The story of Korach's failed rebellion against Moses teaches a humbling lesson of humility.
Korach, a Levite, led a rebellion against the leadership of Moses and the priesthood of Aaron. The Torah describes the incident with a succession of verbs describing forceful action.
Korach took men and they rose up and assembled against Moses and Aaron. Korach and his followers charged that Moses and Aaron had arrogated to themselves authority over the people.
Korach was headstrong and showed no willingness for constructive dialogue and compromise. In contrast to Korach’s behavior, Moses’ first reaction was “to fall on his face.” This Hebrew idiom can be interpreted as an expression of prayer, reflection or exasperation. It was certainly not hostility or aggression, which are implicit in Korach’s words: “You have gone too far! All the people are holy … Why then do you raise yourselves above God’s congregation?” (Number 16:3).
Moses pointed out to Korach and the other Levites that they had been set apart for special duties in the Mishkan. Why would they seek the priesthood, too? They had no cause to challenge Aaron’s position. Moses summoned the secondary leaders of the rebellion but they would not meet with him. Instead they sent a message, accusing him of being dominating: “For what reason should we meet with you? You have brought us out of a land flowing with milk and honey [Egypt] to die in this wilderness. Do you now also need to demonstrate your power over us? We will not come.” (Numbers 16:12-14).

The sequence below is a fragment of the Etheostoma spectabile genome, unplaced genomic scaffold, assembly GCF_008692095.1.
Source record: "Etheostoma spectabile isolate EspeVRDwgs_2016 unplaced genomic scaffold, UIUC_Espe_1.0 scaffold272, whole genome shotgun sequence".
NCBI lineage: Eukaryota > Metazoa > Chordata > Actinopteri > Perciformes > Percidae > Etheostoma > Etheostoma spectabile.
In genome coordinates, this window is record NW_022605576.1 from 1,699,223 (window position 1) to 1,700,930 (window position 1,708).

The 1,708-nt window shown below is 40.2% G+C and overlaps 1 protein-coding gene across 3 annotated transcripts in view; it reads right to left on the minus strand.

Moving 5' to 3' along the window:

Moses was incensed. The upshot of the rebellion requires us to suspend disbelief, as we read about the disappearance of “all Korach’s people and all their possessions … the earth opened its mouth and swallowed them up” and “the earth closed over them and they vanished from the midst of the congregation.”
This brings to mind the following: A chasid of the Sadagora rebbe asked him, “Our sages say, ‘And there is not a thing that has not its place.’ And so man has his own place. Then why do people sometimes feel so crowded?” The rebbe replied, “Because each man wants to occupy the place of the other.”
There is a talmudic story about a gathering of villagers in the synagogue. The rabbis of the community took seats together in the front row. Rabbi Nachman bar Isaac, arriving a few minutes late, took a seat in the rear. Another rabbi spotted him and called out, “Rabbi Nachman, come up front and take a seat with us. A man of your learning should not sit in the back row.”
“Thank you for the invitation,” Rabbi Nachman answered. “While it would be an honor to sit with you, I am content where I am. After all, we have been taught, ‘It is not the place that gives honor to the person, but the person who gives honor to the place.”Rabbi Nachman stayed in the back, and all were reminded that humility was his claim to greatness.
Rabbi Bradley Bleefeld, a Philadelphia-based rabbi and author of Saving the World Entire, has written, “A person of true merit does not need to occupy a special place of honor; it is his presence that enhances the place. Rabbi Nachman also reminds us that a person with sufficient self-esteem does not always have to be in the limelight but feels at ease when he ‘takes a backseat’ to others.”
Rabbi Fred V. Davidow is the chaplain at Glendale Uptown Home. Email him at: [email protected]